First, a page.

Friday, September 01, 2006

I Pledge Allegiance to What Kingdom?

As I have become obsessed with the idea that we Christians are a counterculture, I have become more aware of how much of the current Christian lingo is tied to politics. Some people today think one cannot be a Christian unless they are aligned with a particular American political party. Yet, I know people in both major political parties who walk with Jesus.

So, Yancey grabbed my attention with both hands yesterday. I assume you know how morally vile the Roman Empire of the 1st century was. Listen to Yancey:

"The apostle Paul had much to say about the immorality of individual church members but little to say about the immorality of pagan Rome. He rarely railed against the abuses in Rome -- slavery, idolatry, violent games, political oppression, greed -- even though such abuses surely offended Christians of that day as much as our deteriorating society offends Christians today."

He then mentions how Romans would give birth to full-term babies, and -- if undesired -- would leave them to die. He tells about the common practice of older men keeping young boys as sex slaves. Then he adds, "Jesus and Paul doubtless knew of these deplorable practices . . . Both concentrated not on the pagan kingdom around them but on the alternative kingdom of God."

"For this reason, I wonder about the enormous energy being devoted these days to restoring morality in the United States. Are we concentrating more on the kingdom of this world than on the kingdom that is not of this world? The public image of the evangelical church today is practically defined by an emphasis on two issues that Jesus did not even mention. How will we feel if historians of the future look back on the evangelical church of the 1990s and declare, "They fought bravely on the moral fronts of abortion and homosexual rights," while at the same time reporting that we did little to fulfill the Great Commission, and we did little to spread the aroma of grace in the world?"


jross said...

I just recently purchased 3 of Yancey's books. I have about 4 books going right now, but am looking forward to getting into this one. Is this from "What's So Amazing About Grace"?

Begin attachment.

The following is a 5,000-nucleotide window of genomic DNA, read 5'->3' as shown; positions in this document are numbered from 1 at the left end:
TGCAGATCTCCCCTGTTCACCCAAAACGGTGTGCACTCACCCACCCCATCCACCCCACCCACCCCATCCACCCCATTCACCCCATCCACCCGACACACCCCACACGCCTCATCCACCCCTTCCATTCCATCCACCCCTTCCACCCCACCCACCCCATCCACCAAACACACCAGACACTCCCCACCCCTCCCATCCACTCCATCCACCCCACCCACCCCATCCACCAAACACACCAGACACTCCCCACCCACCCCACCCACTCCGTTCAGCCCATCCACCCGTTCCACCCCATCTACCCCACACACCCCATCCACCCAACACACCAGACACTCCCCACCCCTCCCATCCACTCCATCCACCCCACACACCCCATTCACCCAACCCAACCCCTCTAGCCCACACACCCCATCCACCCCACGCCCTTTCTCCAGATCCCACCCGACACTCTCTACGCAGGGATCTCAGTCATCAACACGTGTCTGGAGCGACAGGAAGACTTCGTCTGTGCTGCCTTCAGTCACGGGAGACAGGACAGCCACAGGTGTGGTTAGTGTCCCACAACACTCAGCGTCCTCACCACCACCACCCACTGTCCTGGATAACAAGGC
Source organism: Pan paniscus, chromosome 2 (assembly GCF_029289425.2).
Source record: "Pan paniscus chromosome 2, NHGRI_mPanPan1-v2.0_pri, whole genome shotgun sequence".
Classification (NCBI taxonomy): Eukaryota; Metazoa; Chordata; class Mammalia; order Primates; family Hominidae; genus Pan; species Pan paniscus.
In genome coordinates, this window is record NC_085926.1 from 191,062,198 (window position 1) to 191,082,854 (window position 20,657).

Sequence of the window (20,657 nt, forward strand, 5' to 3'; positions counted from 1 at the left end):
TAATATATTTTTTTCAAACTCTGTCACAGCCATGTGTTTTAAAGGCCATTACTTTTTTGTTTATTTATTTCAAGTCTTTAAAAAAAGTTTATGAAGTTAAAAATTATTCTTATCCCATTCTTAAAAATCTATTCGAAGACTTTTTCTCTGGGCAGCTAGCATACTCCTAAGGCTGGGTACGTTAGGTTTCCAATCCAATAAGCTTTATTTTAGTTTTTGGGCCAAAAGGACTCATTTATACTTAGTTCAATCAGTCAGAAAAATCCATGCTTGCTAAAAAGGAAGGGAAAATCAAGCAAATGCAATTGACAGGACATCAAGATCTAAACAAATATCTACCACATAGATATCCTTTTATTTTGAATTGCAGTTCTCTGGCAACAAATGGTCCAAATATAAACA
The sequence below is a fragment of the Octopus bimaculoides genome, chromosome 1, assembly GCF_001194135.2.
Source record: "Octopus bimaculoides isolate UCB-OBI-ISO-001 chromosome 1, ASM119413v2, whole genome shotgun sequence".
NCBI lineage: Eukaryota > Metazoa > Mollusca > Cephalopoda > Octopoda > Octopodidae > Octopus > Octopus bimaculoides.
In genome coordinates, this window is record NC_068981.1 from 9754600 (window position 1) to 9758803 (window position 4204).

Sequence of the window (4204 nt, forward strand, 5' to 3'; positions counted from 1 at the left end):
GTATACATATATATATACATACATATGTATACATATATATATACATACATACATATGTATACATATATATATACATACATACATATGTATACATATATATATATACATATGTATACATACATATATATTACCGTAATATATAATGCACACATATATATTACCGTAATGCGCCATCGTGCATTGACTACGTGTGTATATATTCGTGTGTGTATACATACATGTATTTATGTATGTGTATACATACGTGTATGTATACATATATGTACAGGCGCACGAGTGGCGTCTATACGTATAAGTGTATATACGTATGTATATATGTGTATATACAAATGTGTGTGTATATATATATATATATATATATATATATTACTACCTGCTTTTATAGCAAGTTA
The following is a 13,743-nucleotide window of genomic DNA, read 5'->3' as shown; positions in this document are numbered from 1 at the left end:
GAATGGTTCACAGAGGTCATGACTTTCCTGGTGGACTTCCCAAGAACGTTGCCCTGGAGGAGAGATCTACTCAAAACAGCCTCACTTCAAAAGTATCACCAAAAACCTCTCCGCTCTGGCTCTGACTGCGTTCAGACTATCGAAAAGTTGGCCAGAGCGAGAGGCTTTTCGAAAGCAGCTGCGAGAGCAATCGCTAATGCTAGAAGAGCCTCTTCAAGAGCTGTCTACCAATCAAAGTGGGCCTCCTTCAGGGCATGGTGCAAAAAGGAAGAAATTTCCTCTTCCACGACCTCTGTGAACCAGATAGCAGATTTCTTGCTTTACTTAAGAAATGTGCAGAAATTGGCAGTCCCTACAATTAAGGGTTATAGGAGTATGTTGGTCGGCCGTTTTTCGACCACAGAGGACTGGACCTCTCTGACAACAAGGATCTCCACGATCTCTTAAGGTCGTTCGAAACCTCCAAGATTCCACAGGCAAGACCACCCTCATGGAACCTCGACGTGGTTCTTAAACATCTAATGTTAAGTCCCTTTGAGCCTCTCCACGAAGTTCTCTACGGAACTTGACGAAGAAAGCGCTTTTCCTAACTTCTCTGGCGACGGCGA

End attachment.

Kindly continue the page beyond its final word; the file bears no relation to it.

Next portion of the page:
Rick Ross said...

Yes, it is. It is a must-read!

Kyle R. said...

Right on and amen!!!

I generally vote along certain political lines and am thankful that I am given a voice in our government, but I serously doubt the Lord cares nearly as much how I line up on certain political issues as how I line up in His will for me. Check that-- I don't seriously doubt it,I know it.

The more of politics I see, the more I dislike it: on the federal, state, local and (oh yes, the church) levels.

We must pledge our allegiance to THE KINGDOM-- you know the one that will still be around when the Republican and Democratic parties are forgotten.:)

Kyle R. said...

As I re-read my post,when I saw the second paragraph, it made me think of a pop quiz:

In which of the following bodies does politics not belong?

a) the federal government
b) the state government
c) the local government
d) the church government

Kyle R. said...

It's really a trick pop quiz because the correct answer is
The church is not and was never meant to be an organization. It is a living organism. It is indeed a kingdom also with a KING! That is, it is a monarchy-- in which politics has no place.

Sorry for the rambling but you struck a nerve with me. :) :)

Liz Moore said...

Wow! What a great quote. It really makes you think. If we remembered what and who we are really here fighting for and fought with all our might, I bet some of those worldly issues would begin to be affected as well. Thanks for sharing!

Jeff said...

I'm a little bothered by Yancey's comments because I feel we must both teach of God's incredible love and awesome grace and the wages of sin. It disturbs me when he says we are focused on two things Jesus didn't mention. This is the argument made by homosexual churches and other groups that "if it isn't in red letters, it doesn't matter."

In our churches, it is probably safe to say we have avoided grace yet I have friends who tell me they are concerned with their community church because grace abounds yet little is said about changing your life to conform to Christ.

Churches, much like politics, too often swing from one extreme to the other when both have a place in the middle to help people. Of course, one can only help people here and today while the other offers a much, much, much greater offer of eternity with the King of all.

Rick Ross said...

This is the danger of taking a short quote. Yancey makes very clear that both abortion and homosexuality are sin. His point is that Jesus and Paul were more concerned about the church being a counter-culture than they were about "preaching" morals to the Roman empire. What will attract America is "the aroma of Christ" --not our political activism.

Thus, this is not like the argument homosexuals make about "red letters," etc.

Jeff said...

Having not read the book, it was my mistake to make the judgement I did on a short quote.

I agree that political activism can only be a tool to spread the saving message of Christ, not a focal point. Like all tools, one must be careful in it's use or the damage can be greater than the goal.

I really have enjoyed your use of the "counter-culture" term. For me, it puts a better perspective on what I should be. At the same time, it haunts me because rarely do I feel counter to the culture of today.